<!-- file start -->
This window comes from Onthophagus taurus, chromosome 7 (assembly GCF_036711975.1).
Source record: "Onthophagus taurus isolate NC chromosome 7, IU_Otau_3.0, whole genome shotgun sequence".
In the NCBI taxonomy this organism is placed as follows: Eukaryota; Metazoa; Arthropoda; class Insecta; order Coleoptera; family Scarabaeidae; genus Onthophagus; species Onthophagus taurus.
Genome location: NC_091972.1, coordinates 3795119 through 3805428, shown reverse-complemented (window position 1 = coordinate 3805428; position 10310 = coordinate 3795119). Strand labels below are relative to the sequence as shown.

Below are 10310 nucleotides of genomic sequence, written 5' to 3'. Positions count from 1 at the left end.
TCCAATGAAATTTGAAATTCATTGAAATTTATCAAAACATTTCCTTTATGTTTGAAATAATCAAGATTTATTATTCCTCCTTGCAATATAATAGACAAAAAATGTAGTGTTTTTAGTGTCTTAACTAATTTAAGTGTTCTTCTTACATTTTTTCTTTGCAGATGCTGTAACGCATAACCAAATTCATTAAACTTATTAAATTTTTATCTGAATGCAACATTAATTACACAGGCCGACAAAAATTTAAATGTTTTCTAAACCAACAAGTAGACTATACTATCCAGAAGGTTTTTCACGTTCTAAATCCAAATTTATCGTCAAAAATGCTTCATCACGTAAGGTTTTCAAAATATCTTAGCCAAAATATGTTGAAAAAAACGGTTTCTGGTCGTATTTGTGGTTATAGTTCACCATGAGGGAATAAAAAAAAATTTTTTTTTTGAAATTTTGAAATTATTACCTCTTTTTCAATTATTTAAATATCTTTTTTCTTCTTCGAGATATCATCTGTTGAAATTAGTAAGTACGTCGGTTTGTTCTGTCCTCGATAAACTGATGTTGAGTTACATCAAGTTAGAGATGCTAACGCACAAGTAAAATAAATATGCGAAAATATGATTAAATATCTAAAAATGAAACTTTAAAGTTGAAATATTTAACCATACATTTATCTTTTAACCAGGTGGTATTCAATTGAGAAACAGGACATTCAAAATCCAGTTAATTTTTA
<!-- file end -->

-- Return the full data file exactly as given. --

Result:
This window comes from Onthophagus taurus, chromosome 7 (assembly GCF_036711975.1).
Source record: "Onthophagus taurus isolate NC chromosome 7, IU_Otau_3.0, whole genome shotgun sequence".
In the NCBI taxonomy this organism is placed as follows: Eukaryota; Metazoa; Arthropoda; class Insecta; order Coleoptera; family Scarabaeidae; genus Onthophagus; species Onthophagus taurus.
Genome location: NC_091972.1, coordinates 3795119 through 3805428, shown reverse-complemented (window position 1 = coordinate 3805428; position 10310 = coordinate 3795119). Strand labels below are relative to the sequence as shown.

Below are 10310 nucleotides of genomic sequence, written 5' to 3'. Positions count from 1 at the left end.
TCCAATGAAATTTGAAATTCATTGAAATTTATCAAAACATTTCCTTTATGTTTGAAATAATCAAGATTTATTATTCCTCCTTGCAATATAATAGACAAAAAATGTAGTGTTTTTAGTGTCTTAACTAATTTAAGTGTTCTTCTTACATTTTTTCTTTGCAGATGCTGTAACGCATAACCAAATTCATTAAACTTATTAAATTTTTATCTGAATGCAACATTAATTACACAGGCCGACAAAAATTTAAATGTTTTCTAAACCAACAAGTAGACTATACTATCCAGAAGGTTTTTCACGTTCTAAATCCAAATTTATCGTCAAAAATGCTTCATCACGTAAGGTTTTCAAAATATCTTAGCCAAAATATGTTGAAAAAAACGGTTTCTGGTCGTATTTGTGGTTATAGTTCACCATGAGGGAATAAAAAAAAATTTTTTTTTTGAAATTTTGAAATTATTACCTCTTTTTCAATTATTTAAATATCTTTTTTCTTCTTCGAGATATCATCTGTTGAAATTAGTAAGTACGTCGGTTTGTTCTGTCCTCGATAAACTGATGTTGAGTTACATCAAGTTAGAGATGCTAACGCACAAGTAAAATAAATATGCGAAAATATGATTAAATATCTAAAAATGAAACTTTAAAGTTGAAATATTTAACCATACATTTATCTTTTAACCAGGTGGTATTCAATTGAGAAACAGGACATTCAAAATCCAGTTAATTTTTA